We propose to have a vigorous prosecution of Jow--[applause] --and in my judgment McClellan ought to be authorized to march to Richmond and take the capital. [Cheers.] Taking the enemy's capital is the natural resting place in every was. When Vienna was taken the Austrian Government was subdued; when Paris was taken upon different occasions France was subdued. It never heard of that you carry out the war in the retail so as to conquer every province of the country that you are attempting to subdue. When Mexico was taken, although there were seven millions of hostile Mexicans in every part of that Republic Mexico was conquered, and peace was delivered. I say it is, if not the end of the war, the natural resting place in the war, and after that will be the time, in my humble judgment, to treat of and to determine what ought to be done.--And I am just as well prepared now to say what ought to be done as I should be then. I believe a convention should be called. (‘"That's right,"’and applause] I believe our Southern brethren ought to be invited to such a convention. ‘"That's the doctrine"’] to believe that when Richmond is taken they will be satisfied of their inability to contend with the gigantic resources of the free and loyal States of this Union. They have suffered prodigiously and must suffer more. I will not believe that they have forgotten the glorious and precious histories of our past career. [Applause.] I will not believe that they are willing to relinquish their share in our common heritage of fame. I will not believe that they will consent to see this great model republic starting in its career and challenging the admiration of the word, and being the hope fight of freedom throughout the world in its infancy. I believe that under those circumstances they would come into a convention, that we would agree to live together under the Constitutions as it is or with more distinctly defining what the Constitution now is [Applause.]

And if they won't consent then I know that I am in favor of so amend the Constitution is to them go, saying to the an the language of the gallant Scott, ‘"waywarddepart on peace."’ they have no right It is a and wicked attempt on then in defiance of the Constitution and the law, nobody to secede from the Union; but if they, reflection think it desirable to form a Confederacy of their own. P should in regard to it very much as I should if I had a will who told me going to leaves. I would say on her you cannot go according to law. You can make me mighty uncomfortable if you stay; you had better think that thing all over before you act out, and if, upon measure reflection (though there is no law under Heaven authorizing you to Thomas whoever it was, will pack your stunk, stopped me lawyer's as you go down stream and find out how we can get apart at the least possible expense and go. [Laughter and cheers,] I has rather pack your trunk myself, than to leave you went to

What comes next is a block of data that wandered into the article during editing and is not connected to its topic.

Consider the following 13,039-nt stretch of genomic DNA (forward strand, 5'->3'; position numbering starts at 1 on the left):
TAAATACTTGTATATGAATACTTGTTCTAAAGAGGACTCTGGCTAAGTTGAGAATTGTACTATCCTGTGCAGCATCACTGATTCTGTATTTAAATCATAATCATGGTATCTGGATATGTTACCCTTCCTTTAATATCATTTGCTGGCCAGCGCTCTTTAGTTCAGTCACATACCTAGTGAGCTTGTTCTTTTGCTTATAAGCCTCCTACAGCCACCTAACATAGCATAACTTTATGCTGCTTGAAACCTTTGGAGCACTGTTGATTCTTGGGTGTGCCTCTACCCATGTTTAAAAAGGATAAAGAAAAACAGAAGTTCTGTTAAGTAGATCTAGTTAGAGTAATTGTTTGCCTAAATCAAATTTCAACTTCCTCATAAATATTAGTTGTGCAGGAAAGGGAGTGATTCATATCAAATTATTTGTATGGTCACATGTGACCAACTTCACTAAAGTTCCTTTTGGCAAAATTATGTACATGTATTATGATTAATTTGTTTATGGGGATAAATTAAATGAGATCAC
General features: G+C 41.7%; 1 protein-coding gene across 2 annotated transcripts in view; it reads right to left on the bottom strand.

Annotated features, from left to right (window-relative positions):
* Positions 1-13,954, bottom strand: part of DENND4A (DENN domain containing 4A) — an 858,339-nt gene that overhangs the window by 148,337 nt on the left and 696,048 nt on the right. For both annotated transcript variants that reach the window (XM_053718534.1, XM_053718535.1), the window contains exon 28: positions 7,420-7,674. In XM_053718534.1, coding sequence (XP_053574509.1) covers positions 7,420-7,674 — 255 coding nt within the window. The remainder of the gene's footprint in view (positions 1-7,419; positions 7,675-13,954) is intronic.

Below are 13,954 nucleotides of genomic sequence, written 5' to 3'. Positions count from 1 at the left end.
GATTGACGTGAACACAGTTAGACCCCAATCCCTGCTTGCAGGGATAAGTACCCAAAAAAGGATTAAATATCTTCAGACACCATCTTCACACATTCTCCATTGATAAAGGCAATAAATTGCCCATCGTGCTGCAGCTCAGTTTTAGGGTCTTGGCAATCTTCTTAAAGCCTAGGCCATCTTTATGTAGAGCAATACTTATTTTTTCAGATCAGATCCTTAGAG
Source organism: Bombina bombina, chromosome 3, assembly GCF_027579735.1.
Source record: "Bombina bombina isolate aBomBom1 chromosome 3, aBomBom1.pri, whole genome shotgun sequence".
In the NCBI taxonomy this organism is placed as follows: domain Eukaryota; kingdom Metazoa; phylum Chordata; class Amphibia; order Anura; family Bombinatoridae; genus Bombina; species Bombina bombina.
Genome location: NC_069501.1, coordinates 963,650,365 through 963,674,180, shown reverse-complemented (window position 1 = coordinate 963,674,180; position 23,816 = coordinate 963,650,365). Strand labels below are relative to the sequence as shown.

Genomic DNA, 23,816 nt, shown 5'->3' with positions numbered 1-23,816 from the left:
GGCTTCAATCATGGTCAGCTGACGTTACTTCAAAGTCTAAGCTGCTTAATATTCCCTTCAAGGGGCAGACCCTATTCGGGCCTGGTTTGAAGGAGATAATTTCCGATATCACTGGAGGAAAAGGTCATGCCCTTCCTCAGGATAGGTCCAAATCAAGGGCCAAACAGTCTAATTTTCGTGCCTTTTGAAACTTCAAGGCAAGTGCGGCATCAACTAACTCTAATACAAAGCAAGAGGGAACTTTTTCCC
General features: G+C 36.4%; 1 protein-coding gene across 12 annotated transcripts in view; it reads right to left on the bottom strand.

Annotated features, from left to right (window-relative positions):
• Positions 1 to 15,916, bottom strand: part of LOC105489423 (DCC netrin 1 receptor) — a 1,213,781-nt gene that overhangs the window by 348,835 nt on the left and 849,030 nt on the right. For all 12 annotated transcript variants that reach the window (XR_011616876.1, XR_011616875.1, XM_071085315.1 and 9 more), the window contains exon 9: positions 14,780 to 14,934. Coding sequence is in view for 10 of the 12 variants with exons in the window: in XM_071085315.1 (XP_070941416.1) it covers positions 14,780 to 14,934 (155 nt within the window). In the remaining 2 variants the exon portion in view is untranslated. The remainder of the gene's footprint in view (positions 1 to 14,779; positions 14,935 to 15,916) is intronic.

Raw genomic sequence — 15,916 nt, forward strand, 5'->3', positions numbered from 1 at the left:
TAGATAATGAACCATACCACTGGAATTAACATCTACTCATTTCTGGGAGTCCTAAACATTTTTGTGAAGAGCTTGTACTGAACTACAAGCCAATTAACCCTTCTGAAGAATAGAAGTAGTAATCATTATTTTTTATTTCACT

Honor, of humanity, would any one or us, if they did not want to live with us, let them, go occurring to law; but these won't no you will filed, And now, gentlemen just at this time. We have already and stated to you, carried on this war at this loss of human life and this great districts of property; we have come to a state of things which the widowed mother calls a son you to stop at the first honorable point; when the wife whose husband goes out to battle for the Union and the Constitution; when the sister who finds a brother coming home; when the who parts from her future Lord and master, dedicates him to the service of the country, when the bride who from her groom as the church door to go forth to battle all appeal to you not to stop the war dishonorably . With firm lips they tell you to go forward as long as honor and justice require it; but when you come to a point where pear can properly be made, then to make it.

A Democratic vote to be given in New York city--somebody to be knocked down quick.

This city can give a vote that will appall the Abolitionists of the interior. [Cheers] And it will meet a support in the interior that you little expect Unless I am greatly deceived, we shall carry this State triumphantly. But the first thing to be done is to get into the box the votes of the people of this city. [Applause] Now, it requires care and attention, and it does not require what I am doing so foolishly — talking. Do not argue with those people on election day. Their object will be to get you into a dispute, which may prevent the polling of votes where we are in a majority. To interrupt the polling you will be called everything, and of course you will be called ‘"traitors."’ If a man calls you a traitor--

A Voice.--‘"Knock him down."’

Another Voice"‘"Don't stop to fight; put in your ballot."’ [Laughter.]